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Studies show business processing in Indian ports has improved, but not by enough

Written by Vijay Singh Chauhan , Aditya Fotedar |
Updated: November 29, 2017 12:36:07 am
India ease of doing business At JNCH, customs processes pertaining to the cargo are undertaken at the customs freight station rather than at the terminal premises. (Express Photo/Narendra Vaskar/File)

India’s position in the World Bank’s Ease of Doing Business ranking has jumped from 130 to 100. This is a commendable improvement and should be seen as a result of various ongoing efforts to improve business processes in the country. Trading across borders is one of the areas that is taken into account in assessing the ease of doing business. India’s performance in this respect can also be quantified by measuring the average “release time” of cargo at customs ports. This performance can be effectively gauged by conducting a time release study carried out as per the guidelines of the World Customs Organisation (WCO).

“Release time” refers to the time taken from the arrival of the cargo at a port to its final clearance by the customs authorities. It is an aggregate of the time taken in the processes required to be completed by all stakeholders including port terminals, customs, other government departments such as FFSAI, textiles committee, besides the importers or their agents.

Jawaharlal Nehru Custom House (JNCH) at Nhava Sheva, which is the largest container port in the country, has recently completely a time release study for January and July, 2017. It tried to assess and identify practices that will enable JNCH to achieve the average release time of three days or 72 hours, which is India’s national commitment as per the Trade Facilitation Agreement signed under the aegis of the World Trade Organisation.

The study assessed the effectiveness of legislative changes made to the Customs Act, 1962. It also evaluated the administrative measures introduced at the port to facilitate legitimate trade. The Customs Act provides for filing of import documents up to 30 days before the arrival of the goods. The timing of the filing of documents is critical for the initiation of its scrutiny by customs and other government agencies. The study found that in July, only about 37 per cent of the bills of entry were filed in advance. In such cases, the release time is 40 per cent less than the time taken in cases where normal bills of entry are filed after the cargo’s arrival.

At JNCH, customs processes pertaining to the cargo are undertaken at the customs freight station rather than at the terminal premises. With the adoption of risk-based assessment and examination by Indian Customs, self-assessment by importers is the norm and need for assessment and/or examination by customs or other government departments is being continuously minimised. These developments have enabled the introduction of the Direct Port Delivery system (DPD) at JNCH. Under the DPD scheme, eligible importers can take their cargo directly from the port premises, significantly reducing the release time. The study shows that in July, the release time for DPD cargo was 110 hours, which is 33 per cent faster than other consignments, which entailed about 165 hours of release time. More importantly, if the benefits of DPD were combined with the facility of advance bills of entry, the release time was about 75 hours. That is in line with the TFA commitment of three days.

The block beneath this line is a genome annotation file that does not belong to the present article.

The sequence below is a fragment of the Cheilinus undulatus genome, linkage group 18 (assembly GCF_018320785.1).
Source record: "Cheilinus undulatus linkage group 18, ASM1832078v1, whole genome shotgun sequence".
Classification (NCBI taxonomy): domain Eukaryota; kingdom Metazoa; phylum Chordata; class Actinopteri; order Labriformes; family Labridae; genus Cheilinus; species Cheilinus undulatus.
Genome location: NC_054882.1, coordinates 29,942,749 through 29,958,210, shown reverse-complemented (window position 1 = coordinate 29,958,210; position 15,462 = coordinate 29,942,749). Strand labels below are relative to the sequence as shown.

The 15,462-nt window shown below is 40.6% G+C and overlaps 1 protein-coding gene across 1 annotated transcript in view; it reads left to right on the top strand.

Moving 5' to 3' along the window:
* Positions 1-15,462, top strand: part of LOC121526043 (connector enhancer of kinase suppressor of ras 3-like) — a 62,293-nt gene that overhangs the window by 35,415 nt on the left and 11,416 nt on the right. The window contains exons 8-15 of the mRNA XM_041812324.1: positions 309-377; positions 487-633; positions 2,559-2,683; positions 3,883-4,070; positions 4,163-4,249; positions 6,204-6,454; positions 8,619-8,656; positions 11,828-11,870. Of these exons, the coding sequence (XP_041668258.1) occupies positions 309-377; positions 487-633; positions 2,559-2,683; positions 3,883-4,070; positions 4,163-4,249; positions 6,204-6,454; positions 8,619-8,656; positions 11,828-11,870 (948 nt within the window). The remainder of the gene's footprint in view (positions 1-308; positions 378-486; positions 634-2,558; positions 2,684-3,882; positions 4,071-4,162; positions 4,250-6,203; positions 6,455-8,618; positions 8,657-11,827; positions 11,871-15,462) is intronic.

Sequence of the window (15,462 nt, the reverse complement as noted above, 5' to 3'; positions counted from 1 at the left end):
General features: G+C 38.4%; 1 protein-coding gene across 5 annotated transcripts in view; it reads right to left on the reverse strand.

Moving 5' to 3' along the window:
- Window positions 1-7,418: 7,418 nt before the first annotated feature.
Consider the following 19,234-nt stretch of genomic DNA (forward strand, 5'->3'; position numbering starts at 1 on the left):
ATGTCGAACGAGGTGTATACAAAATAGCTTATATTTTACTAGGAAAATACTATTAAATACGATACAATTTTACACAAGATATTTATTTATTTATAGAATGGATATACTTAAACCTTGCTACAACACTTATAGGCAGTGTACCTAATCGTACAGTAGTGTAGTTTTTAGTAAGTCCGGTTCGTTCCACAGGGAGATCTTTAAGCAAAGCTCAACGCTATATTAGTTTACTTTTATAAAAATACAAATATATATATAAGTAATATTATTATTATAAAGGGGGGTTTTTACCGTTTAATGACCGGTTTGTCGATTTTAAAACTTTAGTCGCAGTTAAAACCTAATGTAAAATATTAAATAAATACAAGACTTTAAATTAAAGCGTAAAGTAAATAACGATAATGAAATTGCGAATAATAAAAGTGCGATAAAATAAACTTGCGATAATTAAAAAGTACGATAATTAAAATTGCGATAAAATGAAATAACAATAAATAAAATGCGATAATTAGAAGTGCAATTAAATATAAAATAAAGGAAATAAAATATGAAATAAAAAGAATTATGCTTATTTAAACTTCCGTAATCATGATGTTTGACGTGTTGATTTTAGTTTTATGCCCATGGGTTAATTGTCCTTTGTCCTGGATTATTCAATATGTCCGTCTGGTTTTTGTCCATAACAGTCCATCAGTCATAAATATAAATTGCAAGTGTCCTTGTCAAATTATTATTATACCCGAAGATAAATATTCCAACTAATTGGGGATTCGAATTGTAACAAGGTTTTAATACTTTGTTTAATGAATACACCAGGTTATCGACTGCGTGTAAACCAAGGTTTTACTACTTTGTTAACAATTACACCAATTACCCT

In order to impress upon the need to file the documents expeditiously, the government inserted a provision in the Customs Act that requires importers to file the bill of entry within 24 hours of the arrival of the cargo. The law also provides for imposing a fine in case the importer does not file the bill within this deadline, without valid reasons. The study shows that while the legal requirement has increased the share of importers filing the documents promptly, 43 per cent importers filed normal bills of entry after 48 hours of the arrival of the goods.

The second statutory change in the Customs Act relates to the reduction of the interest-free period for payment of duty from two working days to one day. The study finds that though the average time taken in payment of duties has come down, 47 per cent of the importers paid duty 48 hours after assessment, attracting a possible interest liability as well as adversely impacting the release time.

The study also showed that the release time for bills filed in the first week of July, immediately after the roll out of GST, does not show any evidence of disruption due to the change in the tax regime. A comparison with the January 2017 data is behind this conclusion.

Further reduction in release time is essential for improving India’s ranking in trading across borders. The task of achieving the three days release time calls for a concerted action from all stakeholders. This effort is best led and coordinated by the customs department.

Chauhan is commissioner of customs, Nava Sheva, JNCH, and Fotedar is deputy commissioner, Nhava Sheva

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